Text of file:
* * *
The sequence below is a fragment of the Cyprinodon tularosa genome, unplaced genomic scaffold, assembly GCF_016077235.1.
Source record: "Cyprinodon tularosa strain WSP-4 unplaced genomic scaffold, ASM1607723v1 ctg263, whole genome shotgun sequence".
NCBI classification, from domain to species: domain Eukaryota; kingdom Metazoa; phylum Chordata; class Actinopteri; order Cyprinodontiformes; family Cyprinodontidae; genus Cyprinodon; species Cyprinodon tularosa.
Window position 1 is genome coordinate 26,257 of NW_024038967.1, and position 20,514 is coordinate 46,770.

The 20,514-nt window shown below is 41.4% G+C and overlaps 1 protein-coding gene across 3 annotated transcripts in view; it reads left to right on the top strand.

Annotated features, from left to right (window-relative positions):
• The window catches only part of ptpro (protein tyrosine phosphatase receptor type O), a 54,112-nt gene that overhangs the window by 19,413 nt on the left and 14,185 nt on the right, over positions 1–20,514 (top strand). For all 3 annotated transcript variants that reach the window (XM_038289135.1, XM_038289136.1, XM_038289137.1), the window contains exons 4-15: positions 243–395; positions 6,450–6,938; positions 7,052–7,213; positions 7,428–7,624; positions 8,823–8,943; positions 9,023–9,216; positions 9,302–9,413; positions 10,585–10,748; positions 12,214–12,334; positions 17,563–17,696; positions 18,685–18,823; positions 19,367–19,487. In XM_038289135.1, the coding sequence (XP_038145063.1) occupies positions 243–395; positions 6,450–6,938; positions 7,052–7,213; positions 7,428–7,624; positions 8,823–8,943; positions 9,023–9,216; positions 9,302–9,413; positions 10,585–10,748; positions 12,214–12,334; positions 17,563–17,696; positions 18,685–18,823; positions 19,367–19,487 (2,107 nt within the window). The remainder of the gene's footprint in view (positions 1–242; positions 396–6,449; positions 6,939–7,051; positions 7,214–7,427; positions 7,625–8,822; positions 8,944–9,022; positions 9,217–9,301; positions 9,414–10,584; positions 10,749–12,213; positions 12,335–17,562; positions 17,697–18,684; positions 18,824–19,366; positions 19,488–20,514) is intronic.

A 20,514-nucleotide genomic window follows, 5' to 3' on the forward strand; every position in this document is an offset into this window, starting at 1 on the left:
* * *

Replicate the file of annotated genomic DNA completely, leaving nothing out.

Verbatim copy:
The sequence below is a fragment of the Cyprinodon tularosa genome, unplaced genomic scaffold, assembly GCF_016077235.1.
Source record: "Cyprinodon tularosa strain WSP-4 unplaced genomic scaffold, ASM1607723v1 ctg263, whole genome shotgun sequence".
NCBI classification, from domain to species: domain Eukaryota; kingdom Metazoa; phylum Chordata; class Actinopteri; order Cyprinodontiformes; family Cyprinodontidae; genus Cyprinodon; species Cyprinodon tularosa.
Window position 1 is genome coordinate 26,257 of NW_024038967.1, and position 20,514 is coordinate 46,770.

The 20,514-nt window shown below is 41.4% G+C and overlaps 1 protein-coding gene across 3 annotated transcripts in view; it reads left to right on the top strand.

Annotated features, from left to right (window-relative positions):
• The window catches only part of ptpro (protein tyrosine phosphatase receptor type O), a 54,112-nt gene that overhangs the window by 19,413 nt on the left and 14,185 nt on the right, over positions 1–20,514 (top strand). For all 3 annotated transcript variants that reach the window (XM_038289135.1, XM_038289136.1, XM_038289137.1), the window contains exons 4-15: positions 243–395; positions 6,450–6,938; positions 7,052–7,213; positions 7,428–7,624; positions 8,823–8,943; positions 9,023–9,216; positions 9,302–9,413; positions 10,585–10,748; positions 12,214–12,334; positions 17,563–17,696; positions 18,685–18,823; positions 19,367–19,487. In XM_038289135.1, the coding sequence (XP_038145063.1) occupies positions 243–395; positions 6,450–6,938; positions 7,052–7,213; positions 7,428–7,624; positions 8,823–8,943; positions 9,023–9,216; positions 9,302–9,413; positions 10,585–10,748; positions 12,214–12,334; positions 17,563–17,696; positions 18,685–18,823; positions 19,367–19,487 (2,107 nt within the window). The remainder of the gene's footprint in view (positions 1–242; positions 396–6,449; positions 6,939–7,051; positions 7,214–7,427; positions 7,625–8,822; positions 8,944–9,022; positions 9,217–9,301; positions 9,414–10,584; positions 10,749–12,213; positions 12,335–17,562; positions 17,697–18,684; positions 18,824–19,366; positions 19,488–20,514) is intronic.

A 20,514-nucleotide genomic window follows, 5' to 3' on the forward strand; every position in this document is an offset into this window, starting at 1 on the left: